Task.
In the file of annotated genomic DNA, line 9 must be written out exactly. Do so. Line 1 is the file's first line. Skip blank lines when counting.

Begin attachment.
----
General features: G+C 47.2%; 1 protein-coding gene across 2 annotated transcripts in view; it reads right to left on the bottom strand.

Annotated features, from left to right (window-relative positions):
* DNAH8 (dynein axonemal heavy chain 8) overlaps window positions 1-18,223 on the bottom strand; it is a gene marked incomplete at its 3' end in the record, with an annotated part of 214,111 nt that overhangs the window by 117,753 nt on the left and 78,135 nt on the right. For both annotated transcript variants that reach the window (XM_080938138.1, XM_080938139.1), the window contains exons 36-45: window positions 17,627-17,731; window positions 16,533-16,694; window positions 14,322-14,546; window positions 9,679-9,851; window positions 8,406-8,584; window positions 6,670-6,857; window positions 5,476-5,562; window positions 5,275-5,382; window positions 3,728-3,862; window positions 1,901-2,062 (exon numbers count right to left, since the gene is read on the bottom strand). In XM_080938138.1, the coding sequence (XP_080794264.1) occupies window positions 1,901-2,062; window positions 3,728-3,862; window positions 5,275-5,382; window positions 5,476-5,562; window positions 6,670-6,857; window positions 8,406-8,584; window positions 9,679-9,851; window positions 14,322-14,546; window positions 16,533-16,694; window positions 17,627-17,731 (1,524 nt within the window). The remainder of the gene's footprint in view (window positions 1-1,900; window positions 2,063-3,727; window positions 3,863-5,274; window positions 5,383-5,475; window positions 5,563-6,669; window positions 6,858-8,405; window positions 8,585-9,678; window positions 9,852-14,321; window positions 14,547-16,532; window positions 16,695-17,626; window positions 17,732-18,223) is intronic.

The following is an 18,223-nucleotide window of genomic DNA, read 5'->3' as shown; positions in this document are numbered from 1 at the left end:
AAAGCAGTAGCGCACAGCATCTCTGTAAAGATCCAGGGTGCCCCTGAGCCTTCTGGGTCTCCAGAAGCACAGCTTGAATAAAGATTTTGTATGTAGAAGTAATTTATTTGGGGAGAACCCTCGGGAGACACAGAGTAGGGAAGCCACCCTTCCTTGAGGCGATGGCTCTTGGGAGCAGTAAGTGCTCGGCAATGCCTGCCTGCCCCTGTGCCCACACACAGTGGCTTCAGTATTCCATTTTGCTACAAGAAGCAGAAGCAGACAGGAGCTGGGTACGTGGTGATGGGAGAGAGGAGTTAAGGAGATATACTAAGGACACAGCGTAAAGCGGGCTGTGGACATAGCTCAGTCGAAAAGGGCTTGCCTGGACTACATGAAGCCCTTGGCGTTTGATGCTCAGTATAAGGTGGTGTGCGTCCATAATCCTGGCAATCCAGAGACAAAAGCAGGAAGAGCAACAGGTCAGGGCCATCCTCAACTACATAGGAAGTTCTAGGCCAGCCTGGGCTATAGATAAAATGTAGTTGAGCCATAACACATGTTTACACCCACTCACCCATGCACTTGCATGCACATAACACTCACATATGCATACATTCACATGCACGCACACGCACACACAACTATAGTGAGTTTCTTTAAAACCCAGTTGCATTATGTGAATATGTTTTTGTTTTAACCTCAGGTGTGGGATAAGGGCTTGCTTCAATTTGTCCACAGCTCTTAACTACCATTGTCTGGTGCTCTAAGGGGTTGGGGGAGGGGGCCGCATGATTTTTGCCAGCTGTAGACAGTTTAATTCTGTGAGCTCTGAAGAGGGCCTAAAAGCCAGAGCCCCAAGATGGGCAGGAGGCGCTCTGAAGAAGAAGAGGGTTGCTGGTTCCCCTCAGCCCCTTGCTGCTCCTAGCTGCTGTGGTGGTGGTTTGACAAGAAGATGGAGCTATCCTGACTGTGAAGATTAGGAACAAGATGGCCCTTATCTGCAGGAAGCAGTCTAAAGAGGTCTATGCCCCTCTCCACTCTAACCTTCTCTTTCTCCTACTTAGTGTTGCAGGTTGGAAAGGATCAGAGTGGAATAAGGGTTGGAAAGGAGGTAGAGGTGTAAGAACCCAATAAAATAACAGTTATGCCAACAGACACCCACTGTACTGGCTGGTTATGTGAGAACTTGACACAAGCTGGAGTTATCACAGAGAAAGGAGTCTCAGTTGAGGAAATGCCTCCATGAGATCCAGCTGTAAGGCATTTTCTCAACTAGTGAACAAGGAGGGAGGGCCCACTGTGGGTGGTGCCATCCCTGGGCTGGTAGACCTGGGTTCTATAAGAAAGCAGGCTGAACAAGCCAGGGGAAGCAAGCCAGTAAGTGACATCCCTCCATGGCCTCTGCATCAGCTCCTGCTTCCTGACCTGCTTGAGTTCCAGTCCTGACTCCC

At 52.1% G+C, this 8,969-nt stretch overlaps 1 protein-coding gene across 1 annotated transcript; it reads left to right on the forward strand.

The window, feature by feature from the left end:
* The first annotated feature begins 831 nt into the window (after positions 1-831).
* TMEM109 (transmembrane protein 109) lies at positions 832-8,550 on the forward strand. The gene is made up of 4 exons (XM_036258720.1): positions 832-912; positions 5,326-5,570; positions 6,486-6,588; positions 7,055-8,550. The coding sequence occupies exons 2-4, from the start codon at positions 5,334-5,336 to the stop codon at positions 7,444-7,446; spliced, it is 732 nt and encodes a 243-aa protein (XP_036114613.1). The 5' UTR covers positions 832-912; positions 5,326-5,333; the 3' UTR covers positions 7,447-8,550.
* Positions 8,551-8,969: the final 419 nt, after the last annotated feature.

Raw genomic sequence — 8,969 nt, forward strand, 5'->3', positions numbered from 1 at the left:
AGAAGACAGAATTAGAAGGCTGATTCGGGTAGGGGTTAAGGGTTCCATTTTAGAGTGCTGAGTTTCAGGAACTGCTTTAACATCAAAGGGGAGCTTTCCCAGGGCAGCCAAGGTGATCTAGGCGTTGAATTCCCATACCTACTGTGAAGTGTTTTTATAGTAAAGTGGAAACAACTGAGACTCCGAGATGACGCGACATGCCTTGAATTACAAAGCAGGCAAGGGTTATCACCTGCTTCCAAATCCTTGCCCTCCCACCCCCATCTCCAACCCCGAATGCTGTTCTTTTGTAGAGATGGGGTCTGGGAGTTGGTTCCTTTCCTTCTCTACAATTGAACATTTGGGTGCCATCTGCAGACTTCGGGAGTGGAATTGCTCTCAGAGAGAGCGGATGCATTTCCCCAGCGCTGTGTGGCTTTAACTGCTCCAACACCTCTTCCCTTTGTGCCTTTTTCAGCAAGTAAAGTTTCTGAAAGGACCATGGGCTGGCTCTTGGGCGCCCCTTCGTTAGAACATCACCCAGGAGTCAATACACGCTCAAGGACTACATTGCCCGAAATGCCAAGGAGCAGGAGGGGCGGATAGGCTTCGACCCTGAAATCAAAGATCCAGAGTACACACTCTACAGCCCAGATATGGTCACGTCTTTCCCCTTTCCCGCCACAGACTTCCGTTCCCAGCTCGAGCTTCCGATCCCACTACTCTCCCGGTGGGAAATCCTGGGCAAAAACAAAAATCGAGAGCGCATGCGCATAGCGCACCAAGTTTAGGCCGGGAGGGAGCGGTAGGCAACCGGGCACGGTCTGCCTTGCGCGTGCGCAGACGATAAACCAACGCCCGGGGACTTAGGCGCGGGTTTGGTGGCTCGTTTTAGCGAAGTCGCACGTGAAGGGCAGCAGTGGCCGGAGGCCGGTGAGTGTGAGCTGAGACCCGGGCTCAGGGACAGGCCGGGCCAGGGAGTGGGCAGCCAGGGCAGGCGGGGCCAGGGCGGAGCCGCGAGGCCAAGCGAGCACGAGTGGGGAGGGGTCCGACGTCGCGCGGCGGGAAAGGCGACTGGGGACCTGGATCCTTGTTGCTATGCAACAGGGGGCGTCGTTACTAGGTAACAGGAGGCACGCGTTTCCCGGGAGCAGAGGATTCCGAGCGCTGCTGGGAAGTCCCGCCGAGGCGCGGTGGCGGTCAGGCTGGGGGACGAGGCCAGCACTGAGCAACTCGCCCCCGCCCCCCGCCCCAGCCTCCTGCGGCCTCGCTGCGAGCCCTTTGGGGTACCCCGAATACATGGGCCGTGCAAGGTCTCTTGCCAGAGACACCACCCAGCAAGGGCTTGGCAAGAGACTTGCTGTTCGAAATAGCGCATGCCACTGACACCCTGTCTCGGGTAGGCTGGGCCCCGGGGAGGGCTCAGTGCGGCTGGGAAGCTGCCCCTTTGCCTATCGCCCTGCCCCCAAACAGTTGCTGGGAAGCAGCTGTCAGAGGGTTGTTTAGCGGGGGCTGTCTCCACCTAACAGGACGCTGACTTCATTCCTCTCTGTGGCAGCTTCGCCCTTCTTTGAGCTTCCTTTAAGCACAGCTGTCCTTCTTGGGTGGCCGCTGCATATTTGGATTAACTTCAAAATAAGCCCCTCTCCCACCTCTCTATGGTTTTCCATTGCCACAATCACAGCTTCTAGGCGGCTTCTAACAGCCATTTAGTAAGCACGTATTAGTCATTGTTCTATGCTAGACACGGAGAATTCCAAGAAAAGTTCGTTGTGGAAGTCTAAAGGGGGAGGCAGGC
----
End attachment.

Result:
* TMEM109 (transmembrane protein 109) lies at positions 832-8,550 on the forward strand. The gene is made up of 4 exons (XM_036258720.1): positions 832-912; positions 5,326-5,570; positions 6,486-6,588; positions 7,055-8,550. The coding sequence occupies exons 2-4, from the start codon at positions 5,334-5,336 to the stop codon at positions 7,444-7,446; spliced, it is 732 nt and encodes a 243-aa protein (XP_036114613.1). The 5' UTR covers positions 832-912; positions 5,326-5,333; the 3' UTR covers positions 7,447-8,550.